The title of the book is a play on “Ocean Venture ’81,” the name of the definitive exercise intended to test and refine the maritime strategy. Executed by the Second Fleet/NATO Strike Fleet under the command of Vice Admiral James “Ace” Lyons, Ocean Venture ’81 was the first of three large, imaginative, and, most significant, aggressive NATO naval exercises designed to bring the U.S. Navy into the icy bastions of the Norwegian Sea, which the Soviet navy believed to be sacrosanct. Lehman persuasively argues that the pressure that Ocean Venture ’81 and subsequent exercises brought to bear on the Soviet Union was instrumental in bringing it to its knees.
To understand the importance of the maritime strategy and its execution, it is useful to remember the state of the United States Navy in the 1970s. The U.S. Navy reigned supreme at the end of World War II, but it was the victim of its own success. The navies of Japan and Germany lay at the bottom of the sea, and the newly created U.S. Air Force now challenged the U.S. Navy as the first line of defense in the emerging Cold War. The lack of a maritime adversary and the Cold War emphasis on nuclear weapons weakened the budgetary position of the Navy. The Vietnam War also consumed naval resources as the fleet aged.
Navy culture also changed. Its traditional offensive orientation declined, as did its emphasis on strategic thinking, weakening the strategist-operator cadre that had served it so well in World War II.
In 1970, the Soviets launched a massive naval exercise, Okean ’70, which confirmed the view of American naval strategists that the USSR was determined to challenge U.S. maritime supremacy, just as American military planners were beginning to forgo the enormous strategic leverage of sea power. During the 1970s, NATO focused on the balance of NATO/Warsaw Pact ground forces, to the exclusion of all else. This was the situation that prevailed as Ronald Reagan became president and John Lehman became his secretary of the Navy.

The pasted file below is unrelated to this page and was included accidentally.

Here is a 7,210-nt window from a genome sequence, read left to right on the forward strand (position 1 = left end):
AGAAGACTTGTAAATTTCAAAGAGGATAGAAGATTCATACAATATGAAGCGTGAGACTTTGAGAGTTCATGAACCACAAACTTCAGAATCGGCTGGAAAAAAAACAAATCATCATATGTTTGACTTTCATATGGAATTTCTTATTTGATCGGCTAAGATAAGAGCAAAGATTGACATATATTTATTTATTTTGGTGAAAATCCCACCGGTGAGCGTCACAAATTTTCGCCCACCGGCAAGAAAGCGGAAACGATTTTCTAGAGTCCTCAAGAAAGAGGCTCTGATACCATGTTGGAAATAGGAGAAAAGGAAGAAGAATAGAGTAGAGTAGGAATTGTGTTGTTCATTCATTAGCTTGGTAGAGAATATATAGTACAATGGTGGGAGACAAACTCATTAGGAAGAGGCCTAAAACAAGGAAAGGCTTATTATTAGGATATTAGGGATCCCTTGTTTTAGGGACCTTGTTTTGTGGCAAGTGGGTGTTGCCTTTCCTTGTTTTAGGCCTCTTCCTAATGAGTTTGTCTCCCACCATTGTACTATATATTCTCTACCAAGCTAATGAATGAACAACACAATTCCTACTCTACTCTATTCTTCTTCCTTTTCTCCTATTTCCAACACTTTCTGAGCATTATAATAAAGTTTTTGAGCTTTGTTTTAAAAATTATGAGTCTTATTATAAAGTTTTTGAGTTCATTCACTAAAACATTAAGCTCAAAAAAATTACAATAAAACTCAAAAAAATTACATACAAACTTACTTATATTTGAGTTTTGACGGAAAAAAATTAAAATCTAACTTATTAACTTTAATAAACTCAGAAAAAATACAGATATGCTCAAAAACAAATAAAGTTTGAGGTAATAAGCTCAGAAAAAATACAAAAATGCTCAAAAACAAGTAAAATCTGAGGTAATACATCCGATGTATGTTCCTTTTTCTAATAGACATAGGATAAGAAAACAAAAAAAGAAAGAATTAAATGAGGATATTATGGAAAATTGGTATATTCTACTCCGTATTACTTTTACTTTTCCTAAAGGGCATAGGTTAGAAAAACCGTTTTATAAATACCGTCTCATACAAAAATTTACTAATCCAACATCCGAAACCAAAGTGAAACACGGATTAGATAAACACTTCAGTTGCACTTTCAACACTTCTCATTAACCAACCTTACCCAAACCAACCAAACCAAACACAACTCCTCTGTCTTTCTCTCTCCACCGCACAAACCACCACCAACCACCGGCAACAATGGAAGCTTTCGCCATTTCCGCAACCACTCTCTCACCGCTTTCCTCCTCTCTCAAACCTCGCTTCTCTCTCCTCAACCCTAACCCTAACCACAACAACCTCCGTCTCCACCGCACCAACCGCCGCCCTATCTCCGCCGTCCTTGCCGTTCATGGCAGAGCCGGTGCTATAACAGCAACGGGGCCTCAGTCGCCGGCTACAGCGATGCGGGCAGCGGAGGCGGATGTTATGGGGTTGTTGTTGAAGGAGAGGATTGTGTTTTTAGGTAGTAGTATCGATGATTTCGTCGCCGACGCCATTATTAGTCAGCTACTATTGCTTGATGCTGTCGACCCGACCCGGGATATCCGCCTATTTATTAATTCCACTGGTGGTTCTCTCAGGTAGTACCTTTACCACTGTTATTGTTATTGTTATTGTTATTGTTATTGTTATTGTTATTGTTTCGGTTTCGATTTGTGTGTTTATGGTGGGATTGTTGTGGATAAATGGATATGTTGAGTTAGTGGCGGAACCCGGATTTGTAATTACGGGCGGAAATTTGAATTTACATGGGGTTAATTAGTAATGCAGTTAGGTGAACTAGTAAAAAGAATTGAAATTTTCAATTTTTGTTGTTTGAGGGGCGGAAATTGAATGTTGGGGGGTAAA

Lehman was a tireless advocate of American naval power, and his arguments persuaded President Reagan and his national-security advisers. Lehman addressed the strategic and policy debates in his memoir, Command of the Sea. But developing a strategy is one thing; implementing it is another. Oceans Ventured focuses on the operational aspects of the maritime strategy, the way in which U.S. naval forces actually executed the strategy.
Lehman describes in some detail the operations that contributed to the ultimate success of the maritime strategy. These operations were executed by aggressive naval officers under extremely difficult conditions, especially in northern waters. Lehman’s account calls to mind the “Nelson touch,” the lasting influence of Lord Horatio Nelson on the Royal Navy during the Anglo–French wars of the late 18th and early 19th centuries. Even after his death in 1805 at Trafalgar, captains of the Royal Navy continued to operate in accordance with Nelson’s standing order: In the absence of signals and command, “no captain can do very wrong if he places his ship alongside that of the enemy.”
U.S. naval commanders during World War II were also noted for their aggressiveness. But this aggressive orientation declined in the 1970s. Lehman’s selection of aggressive, offensively focused officers to implement the maritime strategy — “Ace” Lyons and others — suggests a “Lehman touch.”
Lehman leaves us with some thoughts about the future of U.S. naval power: “Our situation parallels that of the 1980s, and our adversaries are actively seeking to take advantage of our weakness. . . . The president’s diplomatic power is diminished by a Navy that is stretched too thin and woefully underfunded.” Lehman calls for the Navy to revive awareness of the central importance of strategy and to reconstitute the naval “operator-strategist cadre that proved so vital in helping to win the Cold War at sea.”
The problem with assessing the impact of naval power is that it operates indirectly. Even a decisive naval battle does not immediately affect the outcome of a war, as both Trafalgar and Midway prove. But naval power enables foreign policy. As the British naval historian Colin Gray once observed: If the United States wants to be a land power anywhere but North America, it must first be a sea power. And diplomacy flows from naval power as well. As Lehman remarks, “diplomacy is the shadow cast by military and naval power.” In Oceans Ventured, John Lehman makes a strong case for the role of naval power in winning the Cold War.